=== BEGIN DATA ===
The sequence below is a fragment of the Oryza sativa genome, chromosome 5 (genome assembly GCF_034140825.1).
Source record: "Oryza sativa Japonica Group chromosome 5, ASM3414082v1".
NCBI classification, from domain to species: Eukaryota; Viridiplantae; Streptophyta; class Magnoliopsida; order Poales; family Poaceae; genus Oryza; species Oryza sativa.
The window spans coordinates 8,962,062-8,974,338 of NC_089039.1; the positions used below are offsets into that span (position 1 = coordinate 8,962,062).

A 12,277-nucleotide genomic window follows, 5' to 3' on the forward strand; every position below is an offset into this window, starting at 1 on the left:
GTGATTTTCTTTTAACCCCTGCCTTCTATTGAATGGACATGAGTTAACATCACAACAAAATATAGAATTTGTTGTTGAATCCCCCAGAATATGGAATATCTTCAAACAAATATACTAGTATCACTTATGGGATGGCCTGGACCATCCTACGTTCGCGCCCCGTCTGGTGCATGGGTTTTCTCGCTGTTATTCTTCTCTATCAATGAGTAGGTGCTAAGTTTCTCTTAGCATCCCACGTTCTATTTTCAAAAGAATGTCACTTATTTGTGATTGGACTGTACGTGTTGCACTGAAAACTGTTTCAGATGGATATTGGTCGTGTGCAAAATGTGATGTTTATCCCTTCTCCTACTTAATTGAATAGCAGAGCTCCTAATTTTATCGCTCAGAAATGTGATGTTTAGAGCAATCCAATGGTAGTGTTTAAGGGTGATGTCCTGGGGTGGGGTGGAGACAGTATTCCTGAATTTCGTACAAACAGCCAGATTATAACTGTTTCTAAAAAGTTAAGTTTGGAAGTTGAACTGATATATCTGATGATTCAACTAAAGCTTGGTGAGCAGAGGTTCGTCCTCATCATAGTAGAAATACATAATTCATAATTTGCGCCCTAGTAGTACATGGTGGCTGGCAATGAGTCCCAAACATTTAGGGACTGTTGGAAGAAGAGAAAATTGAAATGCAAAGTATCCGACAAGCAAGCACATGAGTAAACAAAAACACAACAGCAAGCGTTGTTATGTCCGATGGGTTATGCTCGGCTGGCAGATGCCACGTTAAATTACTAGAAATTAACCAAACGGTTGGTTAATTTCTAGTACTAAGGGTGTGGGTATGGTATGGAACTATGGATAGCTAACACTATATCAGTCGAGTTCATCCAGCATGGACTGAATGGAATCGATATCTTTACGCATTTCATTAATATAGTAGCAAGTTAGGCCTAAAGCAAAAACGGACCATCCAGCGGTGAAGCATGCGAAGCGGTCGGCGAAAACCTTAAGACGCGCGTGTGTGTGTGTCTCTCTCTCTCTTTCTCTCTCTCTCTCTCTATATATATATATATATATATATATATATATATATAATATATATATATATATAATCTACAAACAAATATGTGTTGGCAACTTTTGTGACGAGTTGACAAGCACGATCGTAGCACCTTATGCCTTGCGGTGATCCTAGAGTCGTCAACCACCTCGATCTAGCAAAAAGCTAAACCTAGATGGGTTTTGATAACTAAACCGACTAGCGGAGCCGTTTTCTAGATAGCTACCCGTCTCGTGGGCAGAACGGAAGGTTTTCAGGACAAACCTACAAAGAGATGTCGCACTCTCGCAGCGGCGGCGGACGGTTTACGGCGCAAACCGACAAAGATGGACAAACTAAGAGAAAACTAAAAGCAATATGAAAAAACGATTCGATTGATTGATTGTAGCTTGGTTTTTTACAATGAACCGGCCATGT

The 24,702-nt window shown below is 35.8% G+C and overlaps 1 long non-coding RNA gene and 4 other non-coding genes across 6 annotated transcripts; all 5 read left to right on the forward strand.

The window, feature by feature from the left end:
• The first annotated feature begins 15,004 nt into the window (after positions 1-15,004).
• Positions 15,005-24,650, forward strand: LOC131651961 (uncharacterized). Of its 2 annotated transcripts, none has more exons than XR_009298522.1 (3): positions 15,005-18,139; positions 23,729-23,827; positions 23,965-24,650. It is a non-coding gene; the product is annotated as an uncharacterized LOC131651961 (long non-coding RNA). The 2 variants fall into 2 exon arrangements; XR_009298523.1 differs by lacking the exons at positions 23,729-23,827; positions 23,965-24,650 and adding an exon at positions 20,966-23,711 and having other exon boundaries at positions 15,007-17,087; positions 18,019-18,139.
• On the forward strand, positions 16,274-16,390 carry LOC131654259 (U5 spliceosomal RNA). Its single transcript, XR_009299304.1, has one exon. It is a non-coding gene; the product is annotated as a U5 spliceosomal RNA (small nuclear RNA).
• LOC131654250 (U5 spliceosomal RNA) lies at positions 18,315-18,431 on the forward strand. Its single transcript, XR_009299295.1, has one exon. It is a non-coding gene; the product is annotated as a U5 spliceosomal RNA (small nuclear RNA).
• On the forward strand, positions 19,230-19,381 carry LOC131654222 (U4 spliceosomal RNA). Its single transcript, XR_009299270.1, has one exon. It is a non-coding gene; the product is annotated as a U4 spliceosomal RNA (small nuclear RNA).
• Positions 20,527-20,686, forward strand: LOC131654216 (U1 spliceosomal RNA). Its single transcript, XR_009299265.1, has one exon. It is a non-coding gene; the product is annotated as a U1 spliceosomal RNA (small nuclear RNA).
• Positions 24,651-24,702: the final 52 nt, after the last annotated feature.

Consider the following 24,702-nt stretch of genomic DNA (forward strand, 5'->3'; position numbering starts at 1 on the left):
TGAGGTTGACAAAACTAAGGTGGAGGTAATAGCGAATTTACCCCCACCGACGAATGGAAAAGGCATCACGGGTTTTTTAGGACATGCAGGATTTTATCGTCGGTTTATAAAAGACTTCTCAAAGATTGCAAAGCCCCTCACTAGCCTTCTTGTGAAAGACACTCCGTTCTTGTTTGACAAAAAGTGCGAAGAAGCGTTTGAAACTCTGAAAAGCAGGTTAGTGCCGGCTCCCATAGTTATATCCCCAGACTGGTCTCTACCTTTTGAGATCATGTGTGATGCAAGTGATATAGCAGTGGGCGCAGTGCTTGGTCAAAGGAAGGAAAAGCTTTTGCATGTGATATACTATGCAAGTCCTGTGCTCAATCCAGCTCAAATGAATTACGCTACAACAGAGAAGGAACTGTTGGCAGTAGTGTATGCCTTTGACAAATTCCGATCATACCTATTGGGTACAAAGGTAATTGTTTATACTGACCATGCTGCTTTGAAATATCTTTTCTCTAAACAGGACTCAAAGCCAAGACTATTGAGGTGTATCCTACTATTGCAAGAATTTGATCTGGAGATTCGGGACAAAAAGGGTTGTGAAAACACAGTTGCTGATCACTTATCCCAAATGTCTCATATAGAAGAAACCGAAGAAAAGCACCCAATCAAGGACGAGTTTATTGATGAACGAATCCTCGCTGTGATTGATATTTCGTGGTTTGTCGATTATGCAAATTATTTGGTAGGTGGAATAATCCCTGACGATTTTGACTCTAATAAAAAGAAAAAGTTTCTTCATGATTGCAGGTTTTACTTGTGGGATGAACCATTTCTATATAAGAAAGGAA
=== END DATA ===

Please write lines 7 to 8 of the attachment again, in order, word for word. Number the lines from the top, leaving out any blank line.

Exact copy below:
The 24,702-nt window shown below is 35.8% G+C and overlaps 1 long non-coding RNA gene and 4 other non-coding genes across 6 annotated transcripts; all 5 read left to right on the forward strand.

The window, feature by feature from the left end: